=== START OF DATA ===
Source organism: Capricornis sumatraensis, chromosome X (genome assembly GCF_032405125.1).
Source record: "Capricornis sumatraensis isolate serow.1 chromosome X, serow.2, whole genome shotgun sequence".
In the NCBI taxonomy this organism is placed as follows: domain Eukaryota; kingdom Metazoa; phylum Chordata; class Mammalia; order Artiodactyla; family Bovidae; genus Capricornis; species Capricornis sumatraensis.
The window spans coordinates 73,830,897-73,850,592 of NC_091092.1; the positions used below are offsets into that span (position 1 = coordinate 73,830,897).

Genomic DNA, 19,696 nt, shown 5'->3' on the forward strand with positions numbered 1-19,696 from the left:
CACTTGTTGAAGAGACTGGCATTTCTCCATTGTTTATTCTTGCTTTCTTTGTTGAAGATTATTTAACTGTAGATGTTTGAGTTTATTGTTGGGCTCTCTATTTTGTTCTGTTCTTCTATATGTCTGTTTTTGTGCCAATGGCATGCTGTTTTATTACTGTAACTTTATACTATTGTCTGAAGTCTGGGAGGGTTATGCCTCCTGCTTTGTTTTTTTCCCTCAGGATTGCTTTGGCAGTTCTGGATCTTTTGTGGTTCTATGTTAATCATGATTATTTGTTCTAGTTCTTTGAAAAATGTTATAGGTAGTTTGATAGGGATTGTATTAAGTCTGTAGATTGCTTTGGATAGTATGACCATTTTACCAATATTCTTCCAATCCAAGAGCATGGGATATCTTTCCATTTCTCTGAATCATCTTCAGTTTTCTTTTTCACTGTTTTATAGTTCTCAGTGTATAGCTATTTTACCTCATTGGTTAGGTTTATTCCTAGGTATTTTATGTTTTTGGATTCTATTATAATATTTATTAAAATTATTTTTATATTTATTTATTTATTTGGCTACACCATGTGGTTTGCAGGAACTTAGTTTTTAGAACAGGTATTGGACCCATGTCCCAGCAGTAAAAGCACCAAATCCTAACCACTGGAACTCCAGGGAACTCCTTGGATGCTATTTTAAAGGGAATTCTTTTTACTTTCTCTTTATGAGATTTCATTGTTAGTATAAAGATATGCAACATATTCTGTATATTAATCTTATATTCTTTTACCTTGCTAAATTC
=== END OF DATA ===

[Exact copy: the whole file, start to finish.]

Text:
Source organism: Capricornis sumatraensis, chromosome X (genome assembly GCF_032405125.1).
Source record: "Capricornis sumatraensis isolate serow.1 chromosome X, serow.2, whole genome shotgun sequence".
In the NCBI taxonomy this organism is placed as follows: domain Eukaryota; kingdom Metazoa; phylum Chordata; class Mammalia; order Artiodactyla; family Bovidae; genus Capricornis; species Capricornis sumatraensis.
The window spans coordinates 73,830,897-73,850,592 of NC_091092.1; the positions used below are offsets into that span (position 1 = coordinate 73,830,897).

Genomic DNA, 19,696 nt, shown 5'->3' on the forward strand with positions numbered 1-19,696 from the left:
CACTTGTTGAAGAGACTGGCATTTCTCCATTGTTTATTCTTGCTTTCTTTGTTGAAGATTATTTAACTGTAGATGTTTGAGTTTATTGTTGGGCTCTCTATTTTGTTCTGTTCTTCTATATGTCTGTTTTTGTGCCAATGGCATGCTGTTTTATTACTGTAACTTTATACTATTGTCTGAAGTCTGGGAGGGTTATGCCTCCTGCTTTGTTTTTTTCCCTCAGGATTGCTTTGGCAGTTCTGGATCTTTTGTGGTTCTATGTTAATCATGATTATTTGTTCTAGTTCTTTGAAAAATGTTATAGGTAGTTTGATAGGGATTGTATTAAGTCTGTAGATTGCTTTGGATAGTATGACCATTTTACCAATATTCTTCCAATCCAAGAGCATGGGATATCTTTCCATTTCTCTGAATCATCTTCAGTTTTCTTTTTCACTGTTTTATAGTTCTCAGTGTATAGCTATTTTACCTCATTGGTTAGGTTTATTCCTAGGTATTTTATGTTTTTGGATTCTATTATAATATTTATTAAAATTATTTTTATATTTATTTATTTATTTGGCTACACCATGTGGTTTGCAGGAACTTAGTTTTTAGAACAGGTATTGGACCCATGTCCCAGCAGTAAAAGCACCAAATCCTAACCACTGGAACTCCAGGGAACTCCTTGGATGCTATTTTAAAGGGAATTCTTTTTACTTTCTCTTTATGAGATTTCATTGTTAGTATAAAGATATGCAACATATTCTGTATATTAATCTTATATTCTTTTACCTTGCTAAATTC